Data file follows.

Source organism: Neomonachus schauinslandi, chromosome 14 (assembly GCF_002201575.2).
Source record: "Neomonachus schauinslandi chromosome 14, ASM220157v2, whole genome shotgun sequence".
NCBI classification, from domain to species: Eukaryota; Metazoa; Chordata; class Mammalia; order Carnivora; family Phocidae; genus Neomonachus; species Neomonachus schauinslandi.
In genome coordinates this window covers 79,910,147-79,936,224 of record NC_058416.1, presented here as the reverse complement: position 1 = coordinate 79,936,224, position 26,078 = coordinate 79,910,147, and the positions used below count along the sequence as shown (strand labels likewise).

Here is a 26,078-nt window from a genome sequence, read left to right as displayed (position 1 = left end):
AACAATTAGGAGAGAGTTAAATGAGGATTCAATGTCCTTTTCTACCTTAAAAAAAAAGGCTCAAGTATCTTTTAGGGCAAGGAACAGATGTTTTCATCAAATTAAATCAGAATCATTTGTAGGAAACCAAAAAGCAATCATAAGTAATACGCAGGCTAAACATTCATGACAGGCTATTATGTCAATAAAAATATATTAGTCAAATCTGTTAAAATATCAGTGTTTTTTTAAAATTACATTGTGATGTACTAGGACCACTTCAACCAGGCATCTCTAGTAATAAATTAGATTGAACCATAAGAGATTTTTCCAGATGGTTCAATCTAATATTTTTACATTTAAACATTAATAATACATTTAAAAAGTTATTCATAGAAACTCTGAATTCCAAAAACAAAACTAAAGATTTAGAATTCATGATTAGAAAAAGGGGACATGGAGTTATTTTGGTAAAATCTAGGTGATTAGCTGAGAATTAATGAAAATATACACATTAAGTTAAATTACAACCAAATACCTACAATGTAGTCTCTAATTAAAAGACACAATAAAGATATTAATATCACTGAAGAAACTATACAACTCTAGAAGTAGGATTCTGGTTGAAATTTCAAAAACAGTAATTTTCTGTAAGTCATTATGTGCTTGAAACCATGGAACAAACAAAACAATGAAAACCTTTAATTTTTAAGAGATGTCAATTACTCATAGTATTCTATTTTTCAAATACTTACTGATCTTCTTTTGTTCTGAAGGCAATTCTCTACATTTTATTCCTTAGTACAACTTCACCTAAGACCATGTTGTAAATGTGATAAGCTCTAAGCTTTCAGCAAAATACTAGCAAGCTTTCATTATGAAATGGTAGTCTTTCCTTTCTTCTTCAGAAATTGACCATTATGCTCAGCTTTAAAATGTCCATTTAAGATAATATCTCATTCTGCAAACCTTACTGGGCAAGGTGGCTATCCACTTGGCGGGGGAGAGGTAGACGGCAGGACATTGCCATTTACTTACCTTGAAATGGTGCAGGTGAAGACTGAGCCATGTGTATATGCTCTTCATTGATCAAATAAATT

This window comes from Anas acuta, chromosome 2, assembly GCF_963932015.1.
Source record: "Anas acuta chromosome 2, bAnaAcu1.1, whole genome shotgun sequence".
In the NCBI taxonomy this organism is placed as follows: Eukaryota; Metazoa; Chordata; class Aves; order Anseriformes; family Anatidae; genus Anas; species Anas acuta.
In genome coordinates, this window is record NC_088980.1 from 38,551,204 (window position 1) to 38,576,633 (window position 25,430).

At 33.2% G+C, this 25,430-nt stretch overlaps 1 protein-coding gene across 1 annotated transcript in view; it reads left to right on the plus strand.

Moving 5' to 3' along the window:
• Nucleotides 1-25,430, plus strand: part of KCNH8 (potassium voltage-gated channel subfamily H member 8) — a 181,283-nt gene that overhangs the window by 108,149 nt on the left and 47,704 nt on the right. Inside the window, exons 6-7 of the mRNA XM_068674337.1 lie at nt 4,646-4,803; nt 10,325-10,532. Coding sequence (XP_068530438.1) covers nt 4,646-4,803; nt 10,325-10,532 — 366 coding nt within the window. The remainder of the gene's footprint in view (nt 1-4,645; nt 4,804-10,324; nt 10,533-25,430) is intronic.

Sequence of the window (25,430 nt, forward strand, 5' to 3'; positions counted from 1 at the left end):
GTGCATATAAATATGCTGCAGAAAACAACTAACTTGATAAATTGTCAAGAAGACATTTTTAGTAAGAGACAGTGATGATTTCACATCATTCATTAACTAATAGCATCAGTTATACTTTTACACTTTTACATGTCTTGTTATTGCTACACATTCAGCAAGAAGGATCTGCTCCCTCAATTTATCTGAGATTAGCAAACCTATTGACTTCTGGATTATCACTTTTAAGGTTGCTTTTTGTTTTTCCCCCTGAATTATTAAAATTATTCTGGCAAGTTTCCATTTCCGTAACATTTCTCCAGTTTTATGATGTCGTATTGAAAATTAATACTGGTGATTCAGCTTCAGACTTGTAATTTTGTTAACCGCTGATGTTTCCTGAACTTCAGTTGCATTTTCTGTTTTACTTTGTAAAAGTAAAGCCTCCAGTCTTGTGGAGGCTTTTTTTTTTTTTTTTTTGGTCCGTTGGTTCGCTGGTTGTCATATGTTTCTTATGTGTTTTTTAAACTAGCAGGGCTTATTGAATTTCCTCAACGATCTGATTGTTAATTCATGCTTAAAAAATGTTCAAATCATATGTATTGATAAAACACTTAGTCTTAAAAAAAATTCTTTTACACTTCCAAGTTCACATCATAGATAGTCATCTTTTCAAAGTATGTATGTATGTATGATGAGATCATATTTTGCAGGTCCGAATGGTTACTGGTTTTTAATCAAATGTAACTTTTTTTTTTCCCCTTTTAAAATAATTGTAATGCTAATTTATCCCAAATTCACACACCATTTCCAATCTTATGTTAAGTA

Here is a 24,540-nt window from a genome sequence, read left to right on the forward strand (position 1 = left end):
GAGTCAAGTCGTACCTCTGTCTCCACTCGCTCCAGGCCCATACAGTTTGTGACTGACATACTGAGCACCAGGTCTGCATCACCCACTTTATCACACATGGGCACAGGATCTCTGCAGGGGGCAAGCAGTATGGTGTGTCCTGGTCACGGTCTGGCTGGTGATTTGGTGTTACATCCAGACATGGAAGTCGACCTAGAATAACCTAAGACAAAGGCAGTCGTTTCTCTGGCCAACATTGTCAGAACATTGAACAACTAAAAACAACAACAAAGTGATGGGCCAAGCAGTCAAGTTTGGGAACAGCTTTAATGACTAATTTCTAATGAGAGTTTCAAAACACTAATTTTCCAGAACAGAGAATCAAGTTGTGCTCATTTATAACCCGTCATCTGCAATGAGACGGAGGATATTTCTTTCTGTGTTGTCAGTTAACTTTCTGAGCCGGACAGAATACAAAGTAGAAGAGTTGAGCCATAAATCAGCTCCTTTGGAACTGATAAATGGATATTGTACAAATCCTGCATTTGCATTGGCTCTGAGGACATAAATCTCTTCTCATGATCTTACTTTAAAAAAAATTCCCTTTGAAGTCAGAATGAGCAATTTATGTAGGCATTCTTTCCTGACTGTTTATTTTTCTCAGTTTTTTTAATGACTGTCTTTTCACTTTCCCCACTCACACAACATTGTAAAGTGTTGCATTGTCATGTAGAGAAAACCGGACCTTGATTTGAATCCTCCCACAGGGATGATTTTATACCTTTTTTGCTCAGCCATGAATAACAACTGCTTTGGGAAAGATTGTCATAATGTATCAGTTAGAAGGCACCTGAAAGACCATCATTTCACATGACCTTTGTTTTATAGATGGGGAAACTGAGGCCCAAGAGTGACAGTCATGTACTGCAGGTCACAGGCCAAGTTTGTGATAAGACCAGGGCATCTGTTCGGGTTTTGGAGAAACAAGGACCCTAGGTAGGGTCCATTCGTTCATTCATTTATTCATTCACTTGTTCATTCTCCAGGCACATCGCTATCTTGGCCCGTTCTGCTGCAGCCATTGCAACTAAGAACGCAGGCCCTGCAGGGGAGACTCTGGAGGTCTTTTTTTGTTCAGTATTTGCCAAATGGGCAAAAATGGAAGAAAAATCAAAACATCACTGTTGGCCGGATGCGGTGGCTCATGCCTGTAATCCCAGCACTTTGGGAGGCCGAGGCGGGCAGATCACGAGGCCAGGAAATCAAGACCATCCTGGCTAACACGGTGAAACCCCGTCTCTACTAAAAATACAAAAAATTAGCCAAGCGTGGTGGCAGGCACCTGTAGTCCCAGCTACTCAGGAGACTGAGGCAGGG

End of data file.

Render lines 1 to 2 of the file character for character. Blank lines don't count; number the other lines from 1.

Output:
Source organism: Neomonachus schauinslandi, chromosome 14 (assembly GCF_002201575.2).
Source record: "Neomonachus schauinslandi chromosome 14, ASM220157v2, whole genome shotgun sequence".